It’s hard to put much stock in preseason games. They don’t count after all. Coaches don’t use much, if any, of the playbook and players are still working their way into game shape. Still, there are reasons to be hopeful for the upcoming season.
Eugene Omoruyi is one of those reasons for the Dallas Mavericks. In a reserve role, he is quickly becoming a fan favorite. Through two games, he’s averaging 11 points, 5.5 rebounds, and 2.5 assists—some of which have been highlight worthy. He is showing why Dallas signed him to a two-way contract and looks like another under-the-radar quality signing.
“This is just a joke, but he can also say this is just a hobby,” Mavericks head coach Jason Kidd says. “When you talk about someone who went to school to become a lawyer and said yesterday after the game that this is a hobby, it’s a hobby he’s becoming really good at. We hope that he continues to love his hobby and keep working at it. It’s great to see a young man put in the work.”
Omoruyi played just over 22 minutes against the Los Angeles Clippers Friday night. He tallied 19 points, five rebounds, and two assists. During his extended play—he logged the most minutes of any Maverick—he split time on the court with the starters.
“They’ve really taken me in,” Omoruyi says about the starting unit. “They’ve really acted as vets should act. They’ve really taken me under their wing and shown me the roots and shown me the ways of affecting the game—not scoring only—affecting the game in different ways, especially on defense.”
While it’s natural for a rookie to cut his teeth on defense before earning regular playing time, Omoruyi has shown that he has an offensive knack beyond what might have been expected. In the first preseason game against the Utah Jazz, he connected with fellow rookie Feron Hunt for a halfcourt alley-oop dunk.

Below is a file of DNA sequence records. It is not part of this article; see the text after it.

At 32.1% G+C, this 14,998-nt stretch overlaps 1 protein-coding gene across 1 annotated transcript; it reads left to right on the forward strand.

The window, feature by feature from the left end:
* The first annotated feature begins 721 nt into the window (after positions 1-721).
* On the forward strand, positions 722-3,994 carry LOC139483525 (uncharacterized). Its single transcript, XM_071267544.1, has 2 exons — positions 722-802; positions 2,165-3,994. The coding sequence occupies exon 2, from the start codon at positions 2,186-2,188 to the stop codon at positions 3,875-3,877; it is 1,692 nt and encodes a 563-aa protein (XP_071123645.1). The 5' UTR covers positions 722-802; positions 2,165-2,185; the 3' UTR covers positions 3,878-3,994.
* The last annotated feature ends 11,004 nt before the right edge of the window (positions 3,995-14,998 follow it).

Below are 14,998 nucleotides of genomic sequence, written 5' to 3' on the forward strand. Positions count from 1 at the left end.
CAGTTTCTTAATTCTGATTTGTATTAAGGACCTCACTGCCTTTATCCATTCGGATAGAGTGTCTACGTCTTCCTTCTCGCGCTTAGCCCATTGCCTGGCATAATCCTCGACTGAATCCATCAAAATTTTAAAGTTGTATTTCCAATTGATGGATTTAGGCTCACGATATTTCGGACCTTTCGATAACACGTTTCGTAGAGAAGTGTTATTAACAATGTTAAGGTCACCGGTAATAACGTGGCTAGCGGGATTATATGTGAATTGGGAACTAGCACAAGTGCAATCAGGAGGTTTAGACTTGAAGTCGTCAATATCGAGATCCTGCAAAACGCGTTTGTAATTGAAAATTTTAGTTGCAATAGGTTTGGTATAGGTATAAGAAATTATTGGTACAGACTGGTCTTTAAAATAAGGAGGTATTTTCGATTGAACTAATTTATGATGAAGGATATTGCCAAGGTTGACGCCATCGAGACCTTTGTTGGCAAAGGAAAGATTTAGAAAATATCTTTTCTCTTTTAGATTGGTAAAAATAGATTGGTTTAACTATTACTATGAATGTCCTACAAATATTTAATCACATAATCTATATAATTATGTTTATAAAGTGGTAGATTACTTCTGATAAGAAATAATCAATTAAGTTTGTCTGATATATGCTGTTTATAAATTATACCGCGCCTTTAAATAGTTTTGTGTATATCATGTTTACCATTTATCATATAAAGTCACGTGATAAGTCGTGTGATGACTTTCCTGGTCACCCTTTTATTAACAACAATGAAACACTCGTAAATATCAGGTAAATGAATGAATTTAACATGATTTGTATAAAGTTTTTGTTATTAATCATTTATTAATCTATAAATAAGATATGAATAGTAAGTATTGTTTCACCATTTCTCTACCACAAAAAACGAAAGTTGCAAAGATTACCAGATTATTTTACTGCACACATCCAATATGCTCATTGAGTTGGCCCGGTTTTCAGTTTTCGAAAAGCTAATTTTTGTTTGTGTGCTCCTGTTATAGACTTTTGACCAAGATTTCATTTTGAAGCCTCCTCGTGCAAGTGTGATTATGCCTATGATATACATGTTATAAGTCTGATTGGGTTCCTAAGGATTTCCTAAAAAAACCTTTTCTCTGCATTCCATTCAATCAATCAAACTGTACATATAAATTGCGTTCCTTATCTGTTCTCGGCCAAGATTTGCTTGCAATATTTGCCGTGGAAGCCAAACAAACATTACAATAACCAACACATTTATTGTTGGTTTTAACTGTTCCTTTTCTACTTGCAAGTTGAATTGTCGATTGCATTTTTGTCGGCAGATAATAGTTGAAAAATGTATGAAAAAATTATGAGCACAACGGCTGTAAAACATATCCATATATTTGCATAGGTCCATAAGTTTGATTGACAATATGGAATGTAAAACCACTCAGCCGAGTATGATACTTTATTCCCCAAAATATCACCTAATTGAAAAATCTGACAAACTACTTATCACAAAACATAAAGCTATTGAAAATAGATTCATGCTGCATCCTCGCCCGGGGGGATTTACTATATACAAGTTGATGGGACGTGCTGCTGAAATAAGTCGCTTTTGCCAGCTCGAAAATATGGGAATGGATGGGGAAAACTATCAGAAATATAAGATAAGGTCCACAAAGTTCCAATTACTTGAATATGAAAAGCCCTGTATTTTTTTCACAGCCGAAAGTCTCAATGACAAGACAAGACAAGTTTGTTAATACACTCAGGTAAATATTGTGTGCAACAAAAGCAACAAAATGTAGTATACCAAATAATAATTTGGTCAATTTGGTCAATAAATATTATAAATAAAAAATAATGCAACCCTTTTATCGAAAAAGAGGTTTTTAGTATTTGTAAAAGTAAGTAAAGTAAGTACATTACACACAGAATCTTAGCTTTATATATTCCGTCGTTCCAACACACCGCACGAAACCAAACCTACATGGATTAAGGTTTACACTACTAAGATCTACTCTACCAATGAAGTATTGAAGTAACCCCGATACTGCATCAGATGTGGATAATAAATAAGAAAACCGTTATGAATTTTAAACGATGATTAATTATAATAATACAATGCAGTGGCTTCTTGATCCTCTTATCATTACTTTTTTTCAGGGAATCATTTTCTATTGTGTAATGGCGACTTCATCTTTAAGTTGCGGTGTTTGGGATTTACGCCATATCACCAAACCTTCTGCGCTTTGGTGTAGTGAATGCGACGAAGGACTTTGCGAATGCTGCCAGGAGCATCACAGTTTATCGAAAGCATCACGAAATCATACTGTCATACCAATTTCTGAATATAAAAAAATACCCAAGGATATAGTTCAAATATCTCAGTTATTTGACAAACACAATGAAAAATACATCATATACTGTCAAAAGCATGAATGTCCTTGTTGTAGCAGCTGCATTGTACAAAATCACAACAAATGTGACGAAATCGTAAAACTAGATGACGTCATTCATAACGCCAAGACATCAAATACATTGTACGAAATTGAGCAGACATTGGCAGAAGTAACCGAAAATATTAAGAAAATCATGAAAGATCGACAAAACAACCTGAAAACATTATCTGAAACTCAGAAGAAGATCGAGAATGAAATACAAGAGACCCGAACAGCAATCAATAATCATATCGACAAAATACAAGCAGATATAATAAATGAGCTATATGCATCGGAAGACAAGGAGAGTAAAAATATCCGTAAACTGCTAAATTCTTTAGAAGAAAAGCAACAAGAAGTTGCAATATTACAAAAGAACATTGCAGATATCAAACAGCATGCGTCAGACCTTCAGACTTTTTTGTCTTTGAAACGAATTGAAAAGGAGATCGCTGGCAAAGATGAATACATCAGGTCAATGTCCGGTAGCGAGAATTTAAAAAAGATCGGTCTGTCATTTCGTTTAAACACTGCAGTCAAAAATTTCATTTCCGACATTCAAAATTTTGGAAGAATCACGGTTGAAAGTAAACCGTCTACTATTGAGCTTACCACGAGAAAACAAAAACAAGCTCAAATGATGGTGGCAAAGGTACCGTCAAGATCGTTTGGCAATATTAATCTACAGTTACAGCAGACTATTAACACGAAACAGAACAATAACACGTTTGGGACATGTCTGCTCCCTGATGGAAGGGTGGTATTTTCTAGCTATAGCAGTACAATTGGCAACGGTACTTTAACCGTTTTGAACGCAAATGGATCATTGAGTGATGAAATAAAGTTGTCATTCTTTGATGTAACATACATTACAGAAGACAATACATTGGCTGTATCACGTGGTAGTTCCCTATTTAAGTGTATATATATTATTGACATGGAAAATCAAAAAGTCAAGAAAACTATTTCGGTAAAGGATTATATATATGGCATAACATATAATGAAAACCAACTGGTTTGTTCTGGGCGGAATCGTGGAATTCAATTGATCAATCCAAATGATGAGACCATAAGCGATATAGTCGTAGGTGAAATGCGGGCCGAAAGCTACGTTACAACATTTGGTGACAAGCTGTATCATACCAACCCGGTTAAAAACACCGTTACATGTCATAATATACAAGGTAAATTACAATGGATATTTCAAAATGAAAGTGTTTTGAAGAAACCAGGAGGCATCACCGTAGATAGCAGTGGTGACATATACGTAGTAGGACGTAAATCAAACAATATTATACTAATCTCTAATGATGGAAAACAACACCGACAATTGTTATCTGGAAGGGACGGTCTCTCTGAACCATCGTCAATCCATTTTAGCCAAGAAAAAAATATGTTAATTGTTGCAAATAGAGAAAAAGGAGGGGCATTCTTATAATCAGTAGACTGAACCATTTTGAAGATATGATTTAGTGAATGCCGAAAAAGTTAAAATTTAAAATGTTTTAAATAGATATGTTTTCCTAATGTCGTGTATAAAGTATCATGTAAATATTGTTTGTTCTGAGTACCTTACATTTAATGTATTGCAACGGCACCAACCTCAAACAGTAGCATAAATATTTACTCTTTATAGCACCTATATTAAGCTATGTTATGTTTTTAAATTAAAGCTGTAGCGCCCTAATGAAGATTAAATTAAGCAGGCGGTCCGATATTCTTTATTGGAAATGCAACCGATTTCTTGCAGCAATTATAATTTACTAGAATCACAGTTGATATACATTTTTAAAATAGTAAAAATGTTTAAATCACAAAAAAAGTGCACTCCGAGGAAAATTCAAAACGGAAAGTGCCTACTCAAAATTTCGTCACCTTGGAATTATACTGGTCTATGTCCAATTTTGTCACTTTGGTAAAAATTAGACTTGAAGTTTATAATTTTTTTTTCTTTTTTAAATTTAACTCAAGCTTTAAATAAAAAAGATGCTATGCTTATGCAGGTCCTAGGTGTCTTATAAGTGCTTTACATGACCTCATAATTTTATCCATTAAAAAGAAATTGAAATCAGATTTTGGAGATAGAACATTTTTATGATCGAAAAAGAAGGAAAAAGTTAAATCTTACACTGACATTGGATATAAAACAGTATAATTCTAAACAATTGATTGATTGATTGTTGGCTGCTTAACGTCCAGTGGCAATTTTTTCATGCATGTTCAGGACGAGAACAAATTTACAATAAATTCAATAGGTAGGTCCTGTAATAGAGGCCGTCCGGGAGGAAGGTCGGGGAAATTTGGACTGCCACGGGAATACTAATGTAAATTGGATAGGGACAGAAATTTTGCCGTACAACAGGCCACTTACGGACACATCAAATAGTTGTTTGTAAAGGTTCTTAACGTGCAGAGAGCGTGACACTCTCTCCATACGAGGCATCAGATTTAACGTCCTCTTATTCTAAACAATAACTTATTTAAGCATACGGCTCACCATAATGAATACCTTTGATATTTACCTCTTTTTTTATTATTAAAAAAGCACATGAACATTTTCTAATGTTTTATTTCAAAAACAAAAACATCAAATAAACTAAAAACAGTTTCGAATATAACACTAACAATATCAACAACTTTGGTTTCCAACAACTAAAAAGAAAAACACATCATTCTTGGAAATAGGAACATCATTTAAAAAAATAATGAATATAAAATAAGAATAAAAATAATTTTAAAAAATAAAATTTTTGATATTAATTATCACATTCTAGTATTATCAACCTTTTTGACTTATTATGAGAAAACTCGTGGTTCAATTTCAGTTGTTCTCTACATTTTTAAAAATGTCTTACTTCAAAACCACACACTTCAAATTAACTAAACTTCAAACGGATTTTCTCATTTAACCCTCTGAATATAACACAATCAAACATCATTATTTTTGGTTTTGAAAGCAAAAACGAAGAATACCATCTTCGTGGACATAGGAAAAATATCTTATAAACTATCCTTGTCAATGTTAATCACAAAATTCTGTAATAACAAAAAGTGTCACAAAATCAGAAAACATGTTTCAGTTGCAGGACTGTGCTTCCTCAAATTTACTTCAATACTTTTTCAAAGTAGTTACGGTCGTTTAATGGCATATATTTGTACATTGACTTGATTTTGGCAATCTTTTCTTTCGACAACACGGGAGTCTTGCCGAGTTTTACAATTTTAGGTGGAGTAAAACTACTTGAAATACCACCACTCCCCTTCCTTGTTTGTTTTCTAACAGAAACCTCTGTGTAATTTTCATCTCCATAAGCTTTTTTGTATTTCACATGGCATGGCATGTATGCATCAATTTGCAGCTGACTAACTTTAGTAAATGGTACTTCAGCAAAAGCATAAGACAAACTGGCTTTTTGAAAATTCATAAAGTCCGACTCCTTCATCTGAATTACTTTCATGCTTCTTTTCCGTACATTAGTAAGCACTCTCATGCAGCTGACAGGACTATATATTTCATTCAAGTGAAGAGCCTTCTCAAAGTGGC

Against the Clippers, Omoruyi had another (near) highlight up his sleeve. With 8:16 remaining in the third quarter, he channeled his inner Tracy McGrady and decided to toss the ball off the backboard to himself. Isaiah Hartenstein was having none of it and fouled him hard.
“If I come off the screen and I see that—because sometimes I pick up my dribble and they know I’m about to lob it—and they go back and the corner man goes to his [corner], so the glass is what I see and I’m going to throw it off the glass and try and put it back in,” Omoruyi says.
It’s aggressive plays like this that will endear Omoruyi to his teammates, coaches, and fans alike. While he will spend much of this season with the Texas Legends in the G League—his two-way contract allows him to be active for 50 of the Mavericks’ 82 games—he plans to bring the same attitude and effort every time he enters a game.
“Just me staying mentally prepared. It’s my rookie year, but I’m not the same age of a lot of rookies,” Omoruyi says. “I’m mature and I’ve got to come in and play my role and do whatever I can to affect the game.”
Author’s Note: This post was updated with comments by Mavericks head coach Jason Kidd.